“We’re looking forward to examining it, running some tests on it, really finding out and going back to our elders and getting the history of it to where we can teach the truth to our people and know that we’ve got concrete evidence to stand on,” quipped a happy Jacobs.
The Native American canoe is an important part of Native American history. ( Public domain )
Canoes and Indigenous Tribes: A Long History
Canoes have a long history of use among Native Americans , dating back thousands of years. They were an essential tool for transportation and for hunting and fishing in rivers, lakes and oceans, wrote John Lienhard for the University of Houston .
The earliest known canoes in North America were made by the indigenous people of the Pacific Northwest, who created dugout canoes from large cedar trees. These canoes were hollowed out by hand using fire and adzes. The canoes were used for fishing, hunting, trading and transportation. North America is renowned for its freshwater sources, enabled by a massive network of lakes and rivers.
Canoes were an important part of Native American culture , and were often decorated with intricate designs and patterns that were unique to each tribe. They were also sometimes used in religious ceremonies and rituals.
A contemporary seagoing decorated dugout canoe in the Pacific Northwest. ( CC BY-SA 3.0 )
In the eastern part of North America, birchbark canoes were more commonly used. The Algonquian people are particularly known for their skill in building and using birchbark canoes. Birchbark canoes were constructed by stretching birch bark over a frame made of cedar, spruce, or other lightweight wood.
The seams were then sealed with spruce gum, and the canoe was waterproofed with a mixture of pine pitch and animal fat. Birchbark canoes were light and maneuverable, making them ideal for travel through shallow rivers and streams.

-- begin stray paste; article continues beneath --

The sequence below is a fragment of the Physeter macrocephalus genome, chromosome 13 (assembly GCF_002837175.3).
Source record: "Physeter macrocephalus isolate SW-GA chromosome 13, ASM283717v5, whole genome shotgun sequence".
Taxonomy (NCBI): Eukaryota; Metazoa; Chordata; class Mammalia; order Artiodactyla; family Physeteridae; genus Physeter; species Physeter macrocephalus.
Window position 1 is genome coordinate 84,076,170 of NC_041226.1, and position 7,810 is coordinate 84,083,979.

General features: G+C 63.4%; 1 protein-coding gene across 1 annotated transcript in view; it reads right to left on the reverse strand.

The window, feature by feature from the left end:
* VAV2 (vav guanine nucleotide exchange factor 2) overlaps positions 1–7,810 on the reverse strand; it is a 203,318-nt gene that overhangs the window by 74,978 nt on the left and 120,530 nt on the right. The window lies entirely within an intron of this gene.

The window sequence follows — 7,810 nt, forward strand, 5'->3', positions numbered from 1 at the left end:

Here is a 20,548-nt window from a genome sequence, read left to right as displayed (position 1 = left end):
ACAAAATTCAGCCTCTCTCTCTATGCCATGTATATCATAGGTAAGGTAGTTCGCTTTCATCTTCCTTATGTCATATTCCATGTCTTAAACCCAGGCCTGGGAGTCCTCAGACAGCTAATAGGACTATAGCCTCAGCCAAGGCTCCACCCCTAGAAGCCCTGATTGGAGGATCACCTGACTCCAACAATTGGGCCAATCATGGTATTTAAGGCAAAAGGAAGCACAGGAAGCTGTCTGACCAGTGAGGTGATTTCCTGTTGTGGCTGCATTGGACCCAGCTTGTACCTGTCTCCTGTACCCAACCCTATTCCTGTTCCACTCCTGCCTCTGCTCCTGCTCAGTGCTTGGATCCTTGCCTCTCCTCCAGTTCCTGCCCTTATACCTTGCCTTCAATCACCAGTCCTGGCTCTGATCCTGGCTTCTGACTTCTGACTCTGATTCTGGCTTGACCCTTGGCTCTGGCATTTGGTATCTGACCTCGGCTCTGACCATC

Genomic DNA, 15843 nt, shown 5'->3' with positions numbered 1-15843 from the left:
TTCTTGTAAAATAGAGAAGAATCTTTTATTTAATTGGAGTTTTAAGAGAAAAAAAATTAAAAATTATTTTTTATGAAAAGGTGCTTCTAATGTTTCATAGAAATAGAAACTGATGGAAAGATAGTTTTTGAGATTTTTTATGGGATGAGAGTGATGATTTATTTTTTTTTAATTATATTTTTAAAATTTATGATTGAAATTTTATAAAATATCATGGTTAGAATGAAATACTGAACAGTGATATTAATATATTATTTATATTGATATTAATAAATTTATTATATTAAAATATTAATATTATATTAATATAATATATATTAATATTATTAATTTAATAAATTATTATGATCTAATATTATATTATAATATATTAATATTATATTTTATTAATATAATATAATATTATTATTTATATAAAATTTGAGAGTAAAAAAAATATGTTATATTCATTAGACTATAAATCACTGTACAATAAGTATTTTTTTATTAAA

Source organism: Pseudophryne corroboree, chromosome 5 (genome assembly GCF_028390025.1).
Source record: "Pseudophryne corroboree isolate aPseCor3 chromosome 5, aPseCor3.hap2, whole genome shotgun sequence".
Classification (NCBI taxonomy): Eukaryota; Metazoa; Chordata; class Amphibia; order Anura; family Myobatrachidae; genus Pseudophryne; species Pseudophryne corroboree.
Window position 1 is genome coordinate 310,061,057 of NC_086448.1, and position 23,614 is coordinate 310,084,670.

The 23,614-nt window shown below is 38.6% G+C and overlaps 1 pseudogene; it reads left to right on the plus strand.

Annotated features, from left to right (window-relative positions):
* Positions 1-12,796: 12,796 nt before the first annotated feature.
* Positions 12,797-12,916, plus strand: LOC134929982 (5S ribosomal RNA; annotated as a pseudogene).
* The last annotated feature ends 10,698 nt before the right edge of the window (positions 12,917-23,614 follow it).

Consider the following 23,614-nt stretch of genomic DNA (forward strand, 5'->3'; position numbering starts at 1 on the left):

In the Great Lakes region, the Ojibwe people were known for their use of the birchbark canoe, which they used to trade with other tribes and to travel long distances for hunting and fishing. The Ojibwe were also known for their skill in building large war canoes, which were used for battles and raids.
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The Iroquois people of the northeastern United States also used canoes extensively for transportation and trade. Their canoes were made from elm bark or other tree barks, which were sewn together and then waterproofed with spruce gum and animal fat.
In the southeast, Native American tribes such as the Seminole and the Creek used dugout canoes made from cypress trees. These canoes were used for fishing, hunting, and transportation, and were sometimes used for warfare.
In contemporary history, many Native American tribes continue to use canoes as a way to connect with their heritage and to teach their younger generations about their cultural traditions. Canoeing is also a popular recreational activity among Native Americans and non-Native Americans alike.
Top image: The North Carolina American Indian Heritage Commission posted a video showing a group of divers in Waccamaw removing the Native American canoe. Source: North Carolina American Indian Heritage Commission
By Sahir Pandey
Lewis, S.J. 2021. “Channeling Native American tradition through canoe making” in Northwestern Now . Available at: https://news.northwestern.edu/stories/2021/10/native-american-tradition-canoe-builder/
Solon, Z. 2023. “Ancient Native American canoe pulled from Lake Waccamaw in southeastern NC” in ABC11 WTVD . Available at: https://abc11.com/lake-waccmaw-native-american-canoe-ancient-discovery-indian-in-north-carolina/13133178/
Vacchiano, A. 2023. “North Carolina archeologists, Waccamaw Siouan Tribe discover 930-year-old Native American canoe in lake” in Fox News . Available at: https://www.foxnews.com/us/north-carolina-archeologists-wiccamaw-siouan-tribe-discover-930-year-old-native-american-canoe-lake